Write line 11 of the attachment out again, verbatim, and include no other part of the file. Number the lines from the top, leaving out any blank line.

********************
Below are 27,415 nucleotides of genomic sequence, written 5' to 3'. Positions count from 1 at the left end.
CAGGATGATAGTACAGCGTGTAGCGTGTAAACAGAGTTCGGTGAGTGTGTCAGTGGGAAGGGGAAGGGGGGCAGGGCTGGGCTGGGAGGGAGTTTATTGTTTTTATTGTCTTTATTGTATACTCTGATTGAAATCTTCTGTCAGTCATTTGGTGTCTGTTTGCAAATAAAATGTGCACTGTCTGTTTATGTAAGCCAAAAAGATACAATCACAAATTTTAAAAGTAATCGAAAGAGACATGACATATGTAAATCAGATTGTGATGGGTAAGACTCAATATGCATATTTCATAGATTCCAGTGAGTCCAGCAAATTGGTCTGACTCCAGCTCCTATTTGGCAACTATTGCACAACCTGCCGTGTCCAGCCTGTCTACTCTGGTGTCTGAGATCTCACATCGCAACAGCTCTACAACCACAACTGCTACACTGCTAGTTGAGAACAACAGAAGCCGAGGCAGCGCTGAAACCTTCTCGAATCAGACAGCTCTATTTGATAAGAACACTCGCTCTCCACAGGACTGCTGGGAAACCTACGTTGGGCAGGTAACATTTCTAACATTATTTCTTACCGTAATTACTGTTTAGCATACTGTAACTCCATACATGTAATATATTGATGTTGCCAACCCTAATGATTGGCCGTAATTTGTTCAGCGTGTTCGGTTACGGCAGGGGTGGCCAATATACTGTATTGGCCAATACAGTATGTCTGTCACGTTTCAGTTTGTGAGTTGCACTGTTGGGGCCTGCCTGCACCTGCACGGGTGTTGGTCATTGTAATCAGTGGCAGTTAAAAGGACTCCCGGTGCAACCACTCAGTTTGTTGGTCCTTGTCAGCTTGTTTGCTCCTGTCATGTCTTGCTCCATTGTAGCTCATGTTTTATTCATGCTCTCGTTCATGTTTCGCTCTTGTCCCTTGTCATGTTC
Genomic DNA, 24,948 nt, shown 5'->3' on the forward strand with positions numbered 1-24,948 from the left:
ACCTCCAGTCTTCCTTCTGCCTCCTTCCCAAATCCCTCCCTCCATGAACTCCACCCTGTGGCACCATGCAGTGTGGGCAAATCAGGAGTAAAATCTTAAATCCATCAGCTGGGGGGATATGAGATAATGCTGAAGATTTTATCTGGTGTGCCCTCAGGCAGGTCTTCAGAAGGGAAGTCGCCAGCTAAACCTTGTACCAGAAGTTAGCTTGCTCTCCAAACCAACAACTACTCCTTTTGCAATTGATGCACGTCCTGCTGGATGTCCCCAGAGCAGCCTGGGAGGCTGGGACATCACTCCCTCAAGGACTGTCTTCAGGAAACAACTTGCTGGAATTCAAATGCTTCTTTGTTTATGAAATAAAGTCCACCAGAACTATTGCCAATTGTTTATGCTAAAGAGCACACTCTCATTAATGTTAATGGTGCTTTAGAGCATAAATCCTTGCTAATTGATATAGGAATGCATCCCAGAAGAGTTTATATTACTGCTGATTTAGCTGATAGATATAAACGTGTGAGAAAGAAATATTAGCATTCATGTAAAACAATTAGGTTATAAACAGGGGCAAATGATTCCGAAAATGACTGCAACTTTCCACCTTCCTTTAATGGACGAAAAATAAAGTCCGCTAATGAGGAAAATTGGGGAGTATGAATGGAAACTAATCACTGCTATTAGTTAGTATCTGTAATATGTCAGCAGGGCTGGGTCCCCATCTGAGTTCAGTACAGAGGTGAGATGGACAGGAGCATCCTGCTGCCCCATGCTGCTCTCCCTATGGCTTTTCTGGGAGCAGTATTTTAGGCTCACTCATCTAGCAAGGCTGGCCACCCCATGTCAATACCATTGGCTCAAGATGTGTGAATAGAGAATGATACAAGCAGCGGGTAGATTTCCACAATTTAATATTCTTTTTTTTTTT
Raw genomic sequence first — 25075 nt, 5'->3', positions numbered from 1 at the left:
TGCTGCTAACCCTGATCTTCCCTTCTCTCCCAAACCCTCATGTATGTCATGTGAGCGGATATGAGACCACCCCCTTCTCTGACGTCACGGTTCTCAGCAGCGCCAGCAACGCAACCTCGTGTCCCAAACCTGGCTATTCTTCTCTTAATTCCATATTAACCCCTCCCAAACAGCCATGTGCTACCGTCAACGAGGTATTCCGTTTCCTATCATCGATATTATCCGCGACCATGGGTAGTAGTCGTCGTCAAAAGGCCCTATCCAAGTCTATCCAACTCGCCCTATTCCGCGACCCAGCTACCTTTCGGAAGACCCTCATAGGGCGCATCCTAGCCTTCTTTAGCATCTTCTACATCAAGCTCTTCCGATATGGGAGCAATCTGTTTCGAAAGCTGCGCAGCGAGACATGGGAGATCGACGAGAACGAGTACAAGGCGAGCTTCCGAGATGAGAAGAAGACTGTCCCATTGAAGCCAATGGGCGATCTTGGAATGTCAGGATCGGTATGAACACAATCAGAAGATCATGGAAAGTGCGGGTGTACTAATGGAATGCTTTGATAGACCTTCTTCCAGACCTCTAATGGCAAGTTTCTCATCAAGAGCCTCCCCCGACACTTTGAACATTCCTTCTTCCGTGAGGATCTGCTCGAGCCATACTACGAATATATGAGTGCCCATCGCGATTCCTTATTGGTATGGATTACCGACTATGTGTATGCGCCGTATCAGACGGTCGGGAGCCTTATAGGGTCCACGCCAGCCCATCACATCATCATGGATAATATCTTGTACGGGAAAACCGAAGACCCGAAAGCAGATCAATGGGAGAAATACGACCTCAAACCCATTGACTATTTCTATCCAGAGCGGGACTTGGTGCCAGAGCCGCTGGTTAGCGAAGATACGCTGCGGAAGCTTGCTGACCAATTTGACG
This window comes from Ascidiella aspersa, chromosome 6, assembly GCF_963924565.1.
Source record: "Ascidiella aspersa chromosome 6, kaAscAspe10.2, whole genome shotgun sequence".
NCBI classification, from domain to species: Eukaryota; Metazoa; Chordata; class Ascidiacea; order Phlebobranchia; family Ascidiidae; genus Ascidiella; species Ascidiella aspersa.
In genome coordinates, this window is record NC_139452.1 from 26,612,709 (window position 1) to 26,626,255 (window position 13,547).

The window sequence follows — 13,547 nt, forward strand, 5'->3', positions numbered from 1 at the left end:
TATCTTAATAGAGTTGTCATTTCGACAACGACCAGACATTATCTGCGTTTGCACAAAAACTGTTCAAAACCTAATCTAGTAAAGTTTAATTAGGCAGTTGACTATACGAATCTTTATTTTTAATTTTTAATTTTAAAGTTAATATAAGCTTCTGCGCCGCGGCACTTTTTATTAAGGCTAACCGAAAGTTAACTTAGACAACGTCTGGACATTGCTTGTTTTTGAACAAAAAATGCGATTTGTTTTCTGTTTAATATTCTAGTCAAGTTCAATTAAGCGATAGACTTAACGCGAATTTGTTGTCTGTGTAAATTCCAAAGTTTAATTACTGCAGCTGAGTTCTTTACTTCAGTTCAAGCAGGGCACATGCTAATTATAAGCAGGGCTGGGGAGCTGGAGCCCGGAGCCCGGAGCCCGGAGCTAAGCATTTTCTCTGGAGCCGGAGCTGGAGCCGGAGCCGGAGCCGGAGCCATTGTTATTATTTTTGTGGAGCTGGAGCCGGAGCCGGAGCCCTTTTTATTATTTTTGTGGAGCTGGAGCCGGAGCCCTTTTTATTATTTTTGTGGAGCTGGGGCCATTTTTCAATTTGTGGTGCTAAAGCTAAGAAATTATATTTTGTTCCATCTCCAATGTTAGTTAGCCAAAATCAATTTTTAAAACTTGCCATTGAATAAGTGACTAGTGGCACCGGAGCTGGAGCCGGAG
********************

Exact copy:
The window sequence follows — 13,547 nt, forward strand, 5'->3', positions numbered from 1 at the left end: